Beware of deceivers (April 26, 2015)

Scripture Passage and Lesson Focus: 2 John

Early church tradition attributed 2 John, the shortest book in the New Testament, to the apostle John, the beloved disciple. He was also thought to be the author of the First and Third epistles of John, the Gospel of John and the Revelation of John. Today, interpreters recog-nize the distinctive theological and historical contexts that make it very doubtful that the same writer was responsible for all of these canonical documents. Instead, they believe that there was a tradition or school of thought derived from the apostle John that perpetuated his memory and his unique perspective so mem-orably expressed in the Gospel of John. Ephesus has been suggested as a likely location and approxi-

mately 100 A.D. as the probable date when the epistles of John were composed.

A careful reading of the three epistles of John quickly dismisses any romanticized notion that the early Christian church constituted one large happy family. The author of 2 John lashes out at persons who refused to believe that Jesus had a fully human nature. He refers to them as deceivers and liars. They may have emphasized the divinity of Jesus so much that they understood him to have been a purely spiritual being that only seemed or appeared to be human. That view of Jesus is called Docetism (from the Greek word doceo meaning “to appear or seem”). The full humanity of Jesus is a basic truth of the Gospel of John (John 1:14) and John’s followers defend that teaching in these epistles.

2 John 1-4: Walk in truth 

The recipients of 2 John are addressed as “the elect lady and her children.” Although a few interpreters consider the Greek words translated “elect lady” to be the personal name of an individual, most agree that it is more likely to be a symbolic name for the congregation to whom the letter was sent. This is confirmed by verse 13 in which greetings are conveyed from their “elect sister,” probably a neigh-boring congregation.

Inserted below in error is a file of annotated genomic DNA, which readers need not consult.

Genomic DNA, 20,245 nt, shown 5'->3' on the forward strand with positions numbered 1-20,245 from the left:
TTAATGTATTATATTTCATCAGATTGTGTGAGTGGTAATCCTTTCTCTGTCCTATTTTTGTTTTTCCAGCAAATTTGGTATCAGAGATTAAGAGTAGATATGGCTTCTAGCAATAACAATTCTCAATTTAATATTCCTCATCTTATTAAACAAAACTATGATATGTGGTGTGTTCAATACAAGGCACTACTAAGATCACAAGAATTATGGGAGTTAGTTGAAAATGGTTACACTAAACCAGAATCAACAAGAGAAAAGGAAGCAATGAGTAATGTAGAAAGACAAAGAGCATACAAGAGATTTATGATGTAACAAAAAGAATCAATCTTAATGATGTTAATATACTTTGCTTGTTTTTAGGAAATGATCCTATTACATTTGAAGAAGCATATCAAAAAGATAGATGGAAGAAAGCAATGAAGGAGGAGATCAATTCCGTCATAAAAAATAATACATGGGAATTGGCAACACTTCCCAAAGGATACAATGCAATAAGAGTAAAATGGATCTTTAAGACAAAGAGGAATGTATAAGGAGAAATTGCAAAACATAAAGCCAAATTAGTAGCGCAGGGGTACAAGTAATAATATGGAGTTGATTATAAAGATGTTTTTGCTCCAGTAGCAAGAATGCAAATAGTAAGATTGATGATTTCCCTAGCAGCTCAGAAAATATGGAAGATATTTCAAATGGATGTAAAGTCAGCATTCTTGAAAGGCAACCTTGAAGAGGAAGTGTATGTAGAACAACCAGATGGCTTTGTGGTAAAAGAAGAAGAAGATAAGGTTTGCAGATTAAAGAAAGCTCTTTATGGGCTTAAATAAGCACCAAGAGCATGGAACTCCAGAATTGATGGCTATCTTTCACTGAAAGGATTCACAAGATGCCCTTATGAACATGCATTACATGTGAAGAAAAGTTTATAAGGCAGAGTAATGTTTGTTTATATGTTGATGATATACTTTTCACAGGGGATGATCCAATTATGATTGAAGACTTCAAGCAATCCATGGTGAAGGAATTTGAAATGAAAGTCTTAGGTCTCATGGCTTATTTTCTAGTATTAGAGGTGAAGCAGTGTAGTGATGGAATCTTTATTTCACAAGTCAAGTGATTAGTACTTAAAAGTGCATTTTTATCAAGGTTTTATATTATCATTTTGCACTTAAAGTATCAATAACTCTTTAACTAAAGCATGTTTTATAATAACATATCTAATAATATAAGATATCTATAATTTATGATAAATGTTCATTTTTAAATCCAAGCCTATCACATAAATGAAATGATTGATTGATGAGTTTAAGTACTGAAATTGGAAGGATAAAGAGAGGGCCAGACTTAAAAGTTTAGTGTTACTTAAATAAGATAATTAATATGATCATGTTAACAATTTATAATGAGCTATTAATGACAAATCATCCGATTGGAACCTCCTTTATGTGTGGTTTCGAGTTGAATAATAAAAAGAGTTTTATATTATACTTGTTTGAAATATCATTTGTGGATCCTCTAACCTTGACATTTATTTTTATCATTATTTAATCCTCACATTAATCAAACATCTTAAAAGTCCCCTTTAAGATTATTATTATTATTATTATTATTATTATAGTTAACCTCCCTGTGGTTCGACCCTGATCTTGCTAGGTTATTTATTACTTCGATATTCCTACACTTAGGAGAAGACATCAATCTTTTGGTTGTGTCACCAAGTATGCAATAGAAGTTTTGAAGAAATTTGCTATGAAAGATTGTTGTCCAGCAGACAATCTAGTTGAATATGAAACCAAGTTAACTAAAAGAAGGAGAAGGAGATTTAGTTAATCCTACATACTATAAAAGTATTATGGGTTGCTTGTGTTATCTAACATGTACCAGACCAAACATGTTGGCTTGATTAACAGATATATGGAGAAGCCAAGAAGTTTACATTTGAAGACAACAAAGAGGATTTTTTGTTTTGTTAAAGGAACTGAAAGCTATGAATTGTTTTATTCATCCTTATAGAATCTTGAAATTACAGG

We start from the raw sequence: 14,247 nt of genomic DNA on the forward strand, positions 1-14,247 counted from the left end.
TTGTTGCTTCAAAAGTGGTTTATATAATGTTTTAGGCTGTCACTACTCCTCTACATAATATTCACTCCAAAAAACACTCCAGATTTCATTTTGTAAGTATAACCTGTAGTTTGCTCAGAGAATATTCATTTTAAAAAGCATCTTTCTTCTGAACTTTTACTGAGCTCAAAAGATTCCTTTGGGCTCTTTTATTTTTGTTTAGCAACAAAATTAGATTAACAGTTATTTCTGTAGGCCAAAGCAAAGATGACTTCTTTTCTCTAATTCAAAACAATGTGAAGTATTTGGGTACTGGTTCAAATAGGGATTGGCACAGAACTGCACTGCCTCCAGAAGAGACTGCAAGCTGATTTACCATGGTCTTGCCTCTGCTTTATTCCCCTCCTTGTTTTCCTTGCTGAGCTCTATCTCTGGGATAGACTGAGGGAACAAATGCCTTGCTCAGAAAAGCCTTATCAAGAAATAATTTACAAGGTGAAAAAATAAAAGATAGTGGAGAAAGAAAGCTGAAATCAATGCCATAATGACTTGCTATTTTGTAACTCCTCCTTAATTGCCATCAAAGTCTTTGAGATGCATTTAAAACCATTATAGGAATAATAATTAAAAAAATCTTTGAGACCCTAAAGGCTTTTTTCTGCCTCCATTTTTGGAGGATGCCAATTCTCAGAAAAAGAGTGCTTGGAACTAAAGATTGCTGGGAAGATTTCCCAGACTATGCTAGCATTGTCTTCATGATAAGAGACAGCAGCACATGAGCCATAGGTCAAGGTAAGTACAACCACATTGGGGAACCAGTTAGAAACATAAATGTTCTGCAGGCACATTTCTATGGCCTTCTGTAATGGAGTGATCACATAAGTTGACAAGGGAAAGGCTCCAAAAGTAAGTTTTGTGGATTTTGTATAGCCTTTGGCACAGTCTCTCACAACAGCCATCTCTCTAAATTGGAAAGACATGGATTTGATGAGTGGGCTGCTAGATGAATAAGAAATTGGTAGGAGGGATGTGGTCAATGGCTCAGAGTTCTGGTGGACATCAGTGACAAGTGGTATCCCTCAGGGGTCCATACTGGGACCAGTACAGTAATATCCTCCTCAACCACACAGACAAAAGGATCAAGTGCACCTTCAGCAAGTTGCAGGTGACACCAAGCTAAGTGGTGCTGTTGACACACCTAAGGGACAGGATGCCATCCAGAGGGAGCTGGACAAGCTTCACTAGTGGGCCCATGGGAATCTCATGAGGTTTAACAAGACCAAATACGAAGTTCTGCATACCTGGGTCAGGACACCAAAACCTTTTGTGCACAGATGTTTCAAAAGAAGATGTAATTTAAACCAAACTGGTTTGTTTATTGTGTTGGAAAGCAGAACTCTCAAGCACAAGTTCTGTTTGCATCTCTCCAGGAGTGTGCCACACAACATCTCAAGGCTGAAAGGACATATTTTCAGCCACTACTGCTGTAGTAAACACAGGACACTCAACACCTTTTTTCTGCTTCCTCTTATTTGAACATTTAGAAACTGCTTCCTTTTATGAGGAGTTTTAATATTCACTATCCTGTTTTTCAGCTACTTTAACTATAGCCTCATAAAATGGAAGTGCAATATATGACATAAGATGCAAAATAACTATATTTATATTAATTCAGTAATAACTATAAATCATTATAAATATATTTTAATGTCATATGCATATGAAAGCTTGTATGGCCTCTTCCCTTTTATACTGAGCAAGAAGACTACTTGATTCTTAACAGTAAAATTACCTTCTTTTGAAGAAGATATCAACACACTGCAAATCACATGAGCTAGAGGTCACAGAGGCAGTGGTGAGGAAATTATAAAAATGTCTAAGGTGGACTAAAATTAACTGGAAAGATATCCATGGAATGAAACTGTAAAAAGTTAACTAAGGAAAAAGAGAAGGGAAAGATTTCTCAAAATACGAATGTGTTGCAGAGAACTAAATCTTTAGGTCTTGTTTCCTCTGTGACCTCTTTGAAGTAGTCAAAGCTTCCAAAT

The letter writer, who must have been known and recognized by the recipients as a key leader, is not named but only identified as “the elder.” He presents himself as one who knows the truth. The truth is a shorthand way of describing the gospel, the preached message that is to be believed and put into practice. It is a Hebraic way of speaking that links orthodoxy (right thinking) with orthopraxy (right acting).

There is hint that a problem exists when the author notes that only “some of your children” walk in the truth. Others have evidently strayed from the path commanded by God the Father.

2 John 5-6: Love one another 

Picking up a major emphasis of the Gospel of John (13:34-35) and 1 John (3:11, 23 and 4:7-8), the author reiter-ates Jesus’ commandment that the believers should love one another. To love means not only to care deeply for one’s fellow Christians, but also to live a life of obedience following God’s commandments. This has been the message the congregation heard from its very beginning, the author reminds his readers.

2 John 7-9: Beware of deceivers! 

Many people who “do not confess that Jesus Christ has come in the flesh” have departed from this congregation (cf. 1 John 2:19). The author calls them deceivers and antichrists. The latter term is found only in 1 John and this epistle. Their error is that they have “gone beyond” what Christ taught when they deny that Jesus was fully human. The author is confident that he knows what Christ taught. Following the erroneous doctrine of the deceivers jeopardizes the very faith the recipients of this letter have been advocating.

2 John 10-13: Shun deceivers 

2 John reverses the common Christian practice of offering hospitality to traveling evangelists. “Do not receive into your house or welcome” persons whose teaching does not agree with what you have been taught, he writes.

Verse 12, in which the author says he has a lot more to say but prefers to communicate it in person, suggests to some interpreters that 2 John may have been written before 1 John. In this view, 1 John was written when plans for a personal visit did not materialize.

For discussion 

Why do you think the writer of 2 John insists that believers must acknowl-edge the full humanity of Jesus? What is lost if Jesus is seen only as a divine being who was not fully human? Have you experienced the divinity of Jesus emphasized more than his humanity?

JAMES A. BRASHLER is professor emeritus of Bible at Union Presbyterian Seminary in Richmond, Virginia.